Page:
T/4 REDLICH, Willard D. Sgt VAIL, James W.
1ST LT REINERTSEN, Leif C. CAPT VANDEVENDER, W. H.
T/4 RICHTER, Paul J. Pfc V ARGAS, Bievenido
J'/Sgt RITCHIE, Bill V. TIS VONDEKAMP, Vinc. L.
PFC ROCTZ, Frank Sgt VOYNICK, John
1ST LT SARCONA, Gasper Sgt WALDRON, Roy M.
TIS SCALEA, Vincent J. 2ND LT WEEKS, William 1.
S/Sgt SCATTAREGIA,FrancisA. Cpl WILDERMUTH, Joseph A.
Sgt SCHNETZKA, John J. CAPT WOODRUFF, John
T/4 SCOTT, Herman G. Cpl WOODS, Robert E.
Pfc SCOTT, Woodrow W. 1STLT WOODWARD, C. W. Jr.
2ND LT SEELEY, Harlan A. Pvt Y ANIKE, Ralph J.
CAPT SHACKELFORD, 1. T. S/Sgt YURICK, George M.
OAK LEAF CLUSTER TO BRONZE STAR
Sgt ADDLEBURG, John W. Pfc KIVETT, William C.
Pfc DEWS, Louellen TIS PESSEK, George A.
MAJOR DOWNES, James E. JR. lSTLT PYLE, Frank 1.
CAPT GEIGER, Roy S. JR. CAPT SHACKELFORD, 1. T.
CAPT HOLT, Jack P. CAPT WOODRUFF, John
AIR MEDAL
1STLT BUCKFELDER, John J. CAPT GOOD, Joseph H.
1ST LT
COURTNEY, Robert M. 1STLT LINDBERG, Stanley J.
SiSgt FOSTER, Alva R.
2NDLT MILLER, Robert E.
2NDLT GLEASON, David J. ISTLT RUDD, Hughes D. Jr.
OAK LEAF CLUSTERS TO AIR MEDAL
S/Sgt FOSTER, Alva R.
2ND L T MILLER, Robert E.
2NDLT GLEASON, David J.
lSTLT RUDD, Hughes D. JR.
1STLT LINDBERG, Stanley J.
PURPLE HEART
Sgt
PIc
Pfc
Pvt
Pvt
Pfc
Pvt
Pfc
Pvt
Pvt
Cpl
lSTLT
Pfc
TIS
Pvt
TIS
2NDLT
TIS
Pfc
Pfc
Pfc
Sgt
Sgt
Pfc
Cpl
lSTLT
Sgt
T/Sgt
Sgt
Pvt
lSTLT
Sgt
Pfc
T/4
Cpl
Pfc
Sgt
CAPT
Cpl
78
ADDLEBURG, John W.
ALLBEE, Glen A.
ANDREWS, James P.
ANDREWS, Melvin R.
APOLDO, Fred W.
ARAGON, Jose E.
. APSELOFF, Stanley
AUSTIN, John L.
BACA, Carlos
BAIN, John H.
BARNABY, Donald W.
BA TTIST A, Michael C.
BENERMAN, Howard L.
BINKOWSKI, Max W.
BISHOP, Donald R.
BLACK, Fletcher W.
BLUNT, Lewis H.
BOEHM, Harold T.
BOZZA, Michael A.
BRANSON, Herman W.
BROWN, Charles W.
BROWN, Harry V. •
BROWN, Lunda E.
EROWN, Walter
BRUNMEIER, Emil
BUCKFELDER, John J.
BURKET, Charles E.
CAMARATO, Angelo J.
CARLSON, R i ~ h a r d N.
CARTER, William R.
CASTER, Robert K.
CHAZOTTE, William C.
CHRISTLEY, B. P. Jr.
CIESLA, Edward
CLEMENTS, Joseph E.
CLEMMONS, Carl J.
COCHRAN, James W.
CONLON, Robert B.
COOK, Leonard J.
Pvt
TIS
Pfc
T/4
Sgt
S/Sgt
TIS
Pfc
TIS
TIS
TIS
Pfc
Pvt
Pfc
Pvt
Pvt
T/4
T/4
Sgt
TIS
Cpl
T/4
Pfc
Sgt
Pfc
1st LT
T/4
T/4
S/Sgt
CAPT
1st Sgt
PIc
Pvt
Pic
CAPT
Pvt
Sgt
Pfc
PIc
CORDER, William G.
COSTANZO, Frank
COSTELLO, Michael A.
COUCH, Homer C.
COX, Edward A.
CRAIG, Richard L.
CROSS, George W.
D' ADDIO, Michele
DAVIS, John H.
['AWSON, George L.
DEAL, John L.
DIENER, William F.
DILLARD, Harold E.
DIXON, Ruy
DOLAN, Noah A.
DUGAN, Jesse J.
EASLEY, Robert L.
ECKSTEIN, Petter M.
EDIC, Gerald F.
EDWARDS, Lester
EHRGOTI, Herbert B.
FETROW, Curtis L.
FISHER, Lester
FUNK, Carl F.
GIBNEY, Francis E.
GILLIS, Thaddeus F.
GOODHART, Wallace S.
GREEN, Lloyd
HAGEDORN, Carleton W.
HAMMEL, Charles M.
HANLON, William G.
HARRELL, Horace H.
HARRIS, Ovie H.
HILLHOUSE, Arthur
HOLT, Jack P.
HOPPE, John R.
HOWDESHELL, Owen K.
HUSTON, John R.
HUTCHISON, W. R.
Sgt HOFFMAN, Jerome
PFC HYMAN, Delbert P.
TIS JAMES, Thomas E.
5gt JANKUNAS, Benjamin 1.
TIS JENICH, Albert R.
TIS JOHNSTON, Samuel S.
T/4 JONES, Robert G.
Pvt JONES, Thomas E.
TIS KALNOSKI, Joseph
PFC KEATING, Frank J.
Pvt KELLEY, James B.
TIS KELLER, Harold
Pfc LABARBERA, Adam
Pvt LA LAND, Fearance G.
Pvt LAW, Robert W.
lst Sgt LEMEN, Bernard F.
lSTLt LINDBERG, Stanley J.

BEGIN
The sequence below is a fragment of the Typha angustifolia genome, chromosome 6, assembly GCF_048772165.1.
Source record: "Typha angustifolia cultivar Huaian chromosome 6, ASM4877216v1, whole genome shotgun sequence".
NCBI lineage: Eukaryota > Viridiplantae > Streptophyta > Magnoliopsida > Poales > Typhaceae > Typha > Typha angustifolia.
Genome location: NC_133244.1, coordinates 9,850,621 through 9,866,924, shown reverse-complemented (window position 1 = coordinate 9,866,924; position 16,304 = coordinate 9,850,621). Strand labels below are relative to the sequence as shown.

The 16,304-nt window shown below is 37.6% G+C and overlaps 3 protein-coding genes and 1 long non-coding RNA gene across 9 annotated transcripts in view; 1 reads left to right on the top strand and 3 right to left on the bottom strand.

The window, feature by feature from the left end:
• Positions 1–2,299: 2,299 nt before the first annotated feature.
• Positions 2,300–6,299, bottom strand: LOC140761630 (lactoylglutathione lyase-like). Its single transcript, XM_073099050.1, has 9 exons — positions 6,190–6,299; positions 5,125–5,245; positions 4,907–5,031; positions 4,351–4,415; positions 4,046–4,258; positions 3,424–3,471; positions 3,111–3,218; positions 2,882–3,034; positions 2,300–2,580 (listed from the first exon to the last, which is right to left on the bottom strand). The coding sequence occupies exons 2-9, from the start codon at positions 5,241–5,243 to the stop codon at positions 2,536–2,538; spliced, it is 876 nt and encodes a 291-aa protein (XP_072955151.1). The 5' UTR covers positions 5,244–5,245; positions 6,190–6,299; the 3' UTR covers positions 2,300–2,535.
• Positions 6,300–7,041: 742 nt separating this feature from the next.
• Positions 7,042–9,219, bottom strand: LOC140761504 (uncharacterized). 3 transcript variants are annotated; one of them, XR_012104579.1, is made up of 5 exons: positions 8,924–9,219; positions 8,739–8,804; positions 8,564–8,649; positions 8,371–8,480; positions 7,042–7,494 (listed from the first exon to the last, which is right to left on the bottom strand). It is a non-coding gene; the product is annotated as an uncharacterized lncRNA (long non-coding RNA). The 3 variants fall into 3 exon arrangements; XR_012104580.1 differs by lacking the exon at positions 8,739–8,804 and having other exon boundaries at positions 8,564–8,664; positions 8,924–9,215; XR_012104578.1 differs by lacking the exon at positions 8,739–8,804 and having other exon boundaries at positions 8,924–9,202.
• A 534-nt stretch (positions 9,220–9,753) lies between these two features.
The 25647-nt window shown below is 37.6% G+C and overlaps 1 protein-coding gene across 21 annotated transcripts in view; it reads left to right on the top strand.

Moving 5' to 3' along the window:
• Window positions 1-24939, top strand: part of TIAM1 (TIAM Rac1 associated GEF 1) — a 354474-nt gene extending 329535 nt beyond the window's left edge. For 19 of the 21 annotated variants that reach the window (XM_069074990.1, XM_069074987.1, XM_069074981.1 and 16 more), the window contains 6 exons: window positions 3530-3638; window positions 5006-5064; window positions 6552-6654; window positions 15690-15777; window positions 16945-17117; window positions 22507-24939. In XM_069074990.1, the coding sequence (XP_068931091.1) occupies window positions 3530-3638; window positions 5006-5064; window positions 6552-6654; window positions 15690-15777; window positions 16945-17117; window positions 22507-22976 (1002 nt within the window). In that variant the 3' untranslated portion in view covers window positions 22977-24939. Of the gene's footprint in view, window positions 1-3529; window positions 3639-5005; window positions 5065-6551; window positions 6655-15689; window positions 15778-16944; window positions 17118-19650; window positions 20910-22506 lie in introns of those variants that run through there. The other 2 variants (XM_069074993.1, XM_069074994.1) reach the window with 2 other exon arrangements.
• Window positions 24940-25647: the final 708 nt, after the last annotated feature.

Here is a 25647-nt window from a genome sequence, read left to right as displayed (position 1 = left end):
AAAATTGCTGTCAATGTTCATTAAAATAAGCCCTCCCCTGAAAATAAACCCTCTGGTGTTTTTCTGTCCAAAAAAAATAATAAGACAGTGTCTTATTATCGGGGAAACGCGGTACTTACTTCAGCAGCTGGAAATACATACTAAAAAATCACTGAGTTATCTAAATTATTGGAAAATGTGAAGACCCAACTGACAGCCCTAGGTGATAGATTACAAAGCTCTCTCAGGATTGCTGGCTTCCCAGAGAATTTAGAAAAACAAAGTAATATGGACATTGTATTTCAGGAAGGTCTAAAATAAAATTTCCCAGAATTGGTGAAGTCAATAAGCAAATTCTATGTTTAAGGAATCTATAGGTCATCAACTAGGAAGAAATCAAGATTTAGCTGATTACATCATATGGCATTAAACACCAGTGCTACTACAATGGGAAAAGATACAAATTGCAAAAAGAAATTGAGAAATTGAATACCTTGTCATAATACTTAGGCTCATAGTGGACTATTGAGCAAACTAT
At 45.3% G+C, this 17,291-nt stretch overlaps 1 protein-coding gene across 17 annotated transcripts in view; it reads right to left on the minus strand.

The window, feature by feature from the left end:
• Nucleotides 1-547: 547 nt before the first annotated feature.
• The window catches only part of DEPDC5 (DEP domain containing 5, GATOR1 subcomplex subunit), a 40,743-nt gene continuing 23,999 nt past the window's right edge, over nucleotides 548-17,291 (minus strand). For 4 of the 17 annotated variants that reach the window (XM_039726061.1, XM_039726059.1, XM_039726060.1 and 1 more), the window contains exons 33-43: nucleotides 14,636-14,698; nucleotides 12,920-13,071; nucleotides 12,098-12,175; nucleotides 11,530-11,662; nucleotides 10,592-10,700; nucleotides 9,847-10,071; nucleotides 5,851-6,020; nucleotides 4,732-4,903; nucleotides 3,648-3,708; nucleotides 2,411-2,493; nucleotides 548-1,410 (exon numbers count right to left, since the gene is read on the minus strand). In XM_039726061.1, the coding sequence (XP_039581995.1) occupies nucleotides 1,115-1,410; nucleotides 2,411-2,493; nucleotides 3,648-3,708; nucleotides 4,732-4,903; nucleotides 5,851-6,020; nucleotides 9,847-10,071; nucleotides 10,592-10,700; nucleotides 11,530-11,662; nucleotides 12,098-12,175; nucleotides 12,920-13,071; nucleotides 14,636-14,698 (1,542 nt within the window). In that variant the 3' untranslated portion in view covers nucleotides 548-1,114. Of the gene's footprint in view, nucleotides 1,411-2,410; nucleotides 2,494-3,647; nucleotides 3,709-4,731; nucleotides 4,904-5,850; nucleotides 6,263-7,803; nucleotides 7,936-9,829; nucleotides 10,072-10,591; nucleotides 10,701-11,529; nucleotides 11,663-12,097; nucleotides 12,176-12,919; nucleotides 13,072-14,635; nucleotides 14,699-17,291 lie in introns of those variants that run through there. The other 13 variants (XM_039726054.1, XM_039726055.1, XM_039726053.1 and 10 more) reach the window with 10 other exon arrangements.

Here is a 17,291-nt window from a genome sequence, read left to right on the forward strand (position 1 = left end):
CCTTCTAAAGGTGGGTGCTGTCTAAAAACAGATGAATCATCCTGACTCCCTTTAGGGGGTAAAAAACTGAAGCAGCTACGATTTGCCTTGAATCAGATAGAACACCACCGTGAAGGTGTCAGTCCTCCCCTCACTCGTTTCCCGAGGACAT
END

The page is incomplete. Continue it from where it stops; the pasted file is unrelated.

TIS LYLES, William Q.
TIS MANGOLD, William J.
ptc
MARTINEZ, Joe O.
Pvt MATHIS, John T.
T/4 MC BROOM, Millard D.
PFC MC DONALD, Eddy H.
tAPT MC KENZIE, Herbert E.
S/Sgt
MC WILLIAMS, John A.
TIS
MEANS, Stanley H.
Pfc
MEYER, Harry E.
Pfc
MERZ, John J.
Pvt
MILLER, Paul W.
Pfc
MINIKEL, Valentine J.
Pfc
MONAHAN, John J.
ptc
MOZEK, John L.
Pvt
MUZIJAKOVICH, John
Pfc
NEWTON, Henry F.
Pyt
NUGENT, Thomas E.
Pvt
O'BOYLE, William
Pyt
O'KANE, Wayne L.
Pvt
OPIOLA, Leo
Sgt
PATRICK, Clarence L.
Cpl
PHILLIPS, George A.
Pvt PILCHER, John L.
Cpl
Pvt
Pfc
T/4
Pfc
lSTLT
Sgt
T/3
TIS
2NDLt
1ST LT
T/4
Pvt
lSTLT
Pvt
T/4
Pvt
2NDLT
5gt
Lt Col
Pfc
Pfc
TIS
Pfc
Pfc
Pvt
Pfc
Pvt
TIS
Pvt
Pvt
TIS
TIS
2NDLT
Pvt
T/5
Pic
TIS
TIS
Sgt
Pyt
PILLEY, Ethelbert H. JR.
PITIMAN, Albert J.
POPE, Dewey H.
PORTER, Jack
PRICE, Oscar K.
PYLE, Frank L.
QUIROZ, Arthur H.
RAUCHWERGER, Leon
RECTOR, Howard W.
REID, Frank A.
REINERTSEN, Leif C.
RICHTER, Paul J.
ROBBINS, Horace J.
RUDD, Hughes D. JR.
RUSCZAK, Steve F.
SCOTT, Herman G.
SCOTT, Woodrow W.
SEELEY, Harlan A.
SEKV A, Dalibor
SHANKLIN, John III
SHAPIRO, Jack, H.
SHIRLEY, Forrest E.
SITTE, Norman S.
SMITH, Edward J.
SMITH, Robert E.
STACY, Richard J.
STERN, Abraham L.
SVOBODA, Roy R.
SWANSON, Carl R.
TAYLOR, Maurice F.
TEMPLES, G. W. SR.
THOMPSON, Albert J.
THOMPSON, George B.
THRIFFILEY, Paul J. JR.
TOMKO, Joseph
VAN BENNEKOM, J. J.
VANDERLUGT, Adolph J.
VONDERKAMP, V. L.
VOYLES, Douglas W.
WALDRON, Roy E.
WALLACE, Thomas
79
Pfc WATSON, Calvin C.
TIS WATSON, Wyman H.
2NDLT WEEKS, William L.
Pfc WEHR, Rodney V.
Sgt WHITE, Hugh P.
Pfc WIBBELS, John W.
Pfc WIEMERS, Lenard B.
TIS WIGGINS, Jeff M.
TIS WILLIAMS, Mike
Pfc WILLIAMS, Ralph L.
TIS WILLER, Russell F.
T/4 WILSON, Percy E.
Pfc
Pfc
CAPT
Pvt
TIS
Pvt
Pvt
Pfc
Pvt
PFC
Pfc
WINGAR, Johnny W.
WISE, John D.
WOODRUFF, John
WRIGHT, Charles G.
WYMER, William J.
YEDLINSKY, John 1.
YOHMAN, Albert V.
YOUNG, George S.
YOUNT, Charles L.
ZEHR, William H.
ZON-IT A, John
OAK LEAF CLUSTERS TO PURPLE HEART
Pfc ALLBEE, Glen A. Sgt. HOFFMAN, Jerome
PFc (2Cl.) ANDREWS, James P. Pfc (2Cl.) MERZ, John J.
Cpl BARNANY, Donald R. TIS SEKV A, Dalibor
1ST. LT BATTISTA, Michael C. TIS VOYLES, Douglas W.
Cpl. CLEMENTS, Joseph E. Sgt. WALDRON, Roy M.
Sgt. EDlC, Gerald F. Pfc ZONITA, John
FRENCH "CROIX DE GUERRE"
2ND LT SEELEY, Harlan A. CAPT SHACKELFORD, Louis T.
80
ROSTER OF PERSONNEL
ASSIGNED BETWEEN 21 AUG 1943 AND 6 May 1945
OFFICERS
1st Lt.
2nd Lt.
1st Lt.
2nd Lt.
2nd Lt.
1st Lt.
2nd Lt.
1st Lt.
1st Lt.
Captain
1st Lt.
Captain
2nd Lt.
Major
lst Lt.
Captain
BA TTIST A, Michael C.
BAUSINGER, Harold 1.
BEDSOLE, John W.
BELL, Joseph C.